It is no secret that High Street retail has been in dire straits for some time, and clothing and fashion retail have particularly suffered.
The most recent, and perhaps most high-profile example has been the struggles of Philip Green’s Arcadia Group, comprising the clothing chains Topshop, Topman, Evans, Wallis, Miss Selfridge, Burton and Dorothy Perkins, to use CVAs as a way of restructuring.
But it is not only physical fashion retail stores that are struggling. ASOS has recently issued its second profit warning in seven months, albeit blaming IT chaos in its overseas warehouses despite overall sales being up 12% in the four months to 30th June.
Obviously, cheap prices and turning around lines quickly, have been the two main things on which fashion retail has been relying. As a consequence, clothes are often made by low-paid workers in appalling conditions, in factories located in countries like Bangladesh.
However, for some years there have been demands from consumers for such workers to be paid fairly and treated better following revelations about their working conditions.
That did not, however, mean that consumers were prepared to pay more for their clothes or necessarily to wear them for longer.
Marketing plays a big part in this kind of consumer environment by encouraging shoppers to “be ahead”, “get the newest” and stay “on trend” in order to encourage them to buy and to do so often and repeatedly.
But as I said in my blog on Tuesday, corporate survival is coming increasingly dependant on a variety of demonstrably ethical behaviours, including protecting the environment and treating employees fairly.
It may be that we have reached a critical moment where the zeitgeist among consumers is changing in a way that is focussing fashion retail on the need to change its business model by marketing its ethical and sustainable credentials.
What would sustainability mean in fashion retail?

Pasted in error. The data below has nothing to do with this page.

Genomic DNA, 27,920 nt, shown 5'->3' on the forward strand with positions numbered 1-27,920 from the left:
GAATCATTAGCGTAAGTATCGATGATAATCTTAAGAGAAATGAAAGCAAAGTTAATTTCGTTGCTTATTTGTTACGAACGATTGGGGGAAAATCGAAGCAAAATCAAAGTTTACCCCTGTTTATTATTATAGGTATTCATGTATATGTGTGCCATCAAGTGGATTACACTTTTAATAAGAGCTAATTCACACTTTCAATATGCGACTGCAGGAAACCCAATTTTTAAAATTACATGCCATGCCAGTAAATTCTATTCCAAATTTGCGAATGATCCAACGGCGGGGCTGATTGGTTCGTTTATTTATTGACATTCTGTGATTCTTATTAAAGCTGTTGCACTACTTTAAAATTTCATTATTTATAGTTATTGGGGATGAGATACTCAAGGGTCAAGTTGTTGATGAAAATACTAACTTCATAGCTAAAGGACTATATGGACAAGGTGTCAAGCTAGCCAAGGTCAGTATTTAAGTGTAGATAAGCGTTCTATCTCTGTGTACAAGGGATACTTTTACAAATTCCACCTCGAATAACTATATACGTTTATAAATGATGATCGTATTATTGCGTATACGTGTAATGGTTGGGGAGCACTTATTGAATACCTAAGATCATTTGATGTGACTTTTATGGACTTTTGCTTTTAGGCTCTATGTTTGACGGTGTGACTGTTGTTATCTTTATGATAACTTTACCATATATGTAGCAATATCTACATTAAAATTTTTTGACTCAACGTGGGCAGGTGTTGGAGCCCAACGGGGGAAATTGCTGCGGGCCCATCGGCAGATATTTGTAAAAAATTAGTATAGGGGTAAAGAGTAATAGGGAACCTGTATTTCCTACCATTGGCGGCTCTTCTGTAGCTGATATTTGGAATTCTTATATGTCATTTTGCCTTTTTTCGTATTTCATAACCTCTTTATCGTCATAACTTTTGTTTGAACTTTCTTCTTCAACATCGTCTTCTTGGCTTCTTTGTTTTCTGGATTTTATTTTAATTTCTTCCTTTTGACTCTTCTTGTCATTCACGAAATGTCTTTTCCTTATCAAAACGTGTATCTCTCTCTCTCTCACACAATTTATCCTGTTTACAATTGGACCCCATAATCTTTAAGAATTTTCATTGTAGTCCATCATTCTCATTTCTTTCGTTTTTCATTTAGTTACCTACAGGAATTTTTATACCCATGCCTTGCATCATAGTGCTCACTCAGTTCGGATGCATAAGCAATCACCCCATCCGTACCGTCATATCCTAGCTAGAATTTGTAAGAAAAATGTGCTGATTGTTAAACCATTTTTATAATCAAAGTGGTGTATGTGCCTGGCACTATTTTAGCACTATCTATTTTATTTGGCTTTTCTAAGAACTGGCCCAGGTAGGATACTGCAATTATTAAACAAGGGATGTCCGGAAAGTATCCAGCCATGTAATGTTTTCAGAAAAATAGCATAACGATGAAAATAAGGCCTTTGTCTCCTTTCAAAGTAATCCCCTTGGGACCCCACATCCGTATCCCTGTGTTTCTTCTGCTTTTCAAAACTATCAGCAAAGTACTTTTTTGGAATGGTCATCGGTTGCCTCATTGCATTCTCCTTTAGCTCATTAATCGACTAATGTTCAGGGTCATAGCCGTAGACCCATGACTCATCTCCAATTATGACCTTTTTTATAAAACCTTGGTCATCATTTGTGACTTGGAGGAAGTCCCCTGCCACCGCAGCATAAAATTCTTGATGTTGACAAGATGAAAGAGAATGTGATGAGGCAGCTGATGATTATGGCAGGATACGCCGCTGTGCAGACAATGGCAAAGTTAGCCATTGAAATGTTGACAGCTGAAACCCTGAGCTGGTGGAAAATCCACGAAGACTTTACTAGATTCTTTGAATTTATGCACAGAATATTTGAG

Clearly, a recent initiative by Boohoo.com highlighted its ‘new’ sustainable credentials by the launch of its range of “recycled” clothes.
The collection, the company says, has been manufactured entirely in the UK to cut air pollution and its garments are made from recycled polyester, with no environmentally unfriendly dyes or chemicals being used.
It is not yet clear if this is marketing puff or a shift in values as the launch has been greeted with some scepticism, according to an article on the BBC news website.
It may be a start but the EAC (Environmental Audit Committee) argues that it doesn’t address other issues with clothing, including the fact that synthetic fabrics used to make such garments shed micro-fibres when washed, polluting waterways or that even those that are disposed of through retailer take-back schemes or in charity collection bins will eventually find their way into landfill.
The Independent recently reported that fashion retailer Net-a-Porter plans to launch a new platform, Net Sustain, to highlight brands meeting certain criteria regarding sustainability. Attributes will include “Locally Made”, when at least 50% of a brand’s products have been manufactured within their own community or country, and “Craft & Community”, where products showcase exceptional, artisanal skills. The platform will launch with 26 brands and 500 products.
However, other pressures are also having an influence, not least all the publicity about plastic waste littering the world’s oceans and land, which it has been argued is not helped by the rise in online shopping where packages generally use plastic materials.
Fair pay for overseas garment workers and the use of sustainably grown fibres, such as cotton are also factors.
Another is the popularity of new initiatives such as the decluttering movement started by Marie Kondo who has been encouraging us to hoard less “stuff”, or the Tiny House movement that is encouraging us to use less space.
One company in Suffolk has been in the forefront of fair trade and environmentally sustainable clothing production for five years.
Where Does it Come From, operates in both India and in Africa and offers a complete history of its manufacture with each garment. It has to be said their range is not as cheap as perhaps the fast-turnaround online and high street fashion retail can produce but its ethical, environmental and sustainability credentials are impeccable.
And this is perhaps the main issue for fashion retail, promoting their values as evidenced by their actions rather than by their marketing. Will consumers be willing to pay more and buy less frequently to satisfy their concerns?
The Suffolk business has clearly been able to survive and has some extremely loyal customers but whether its model can work in the mass fashion retail market remains to be seen.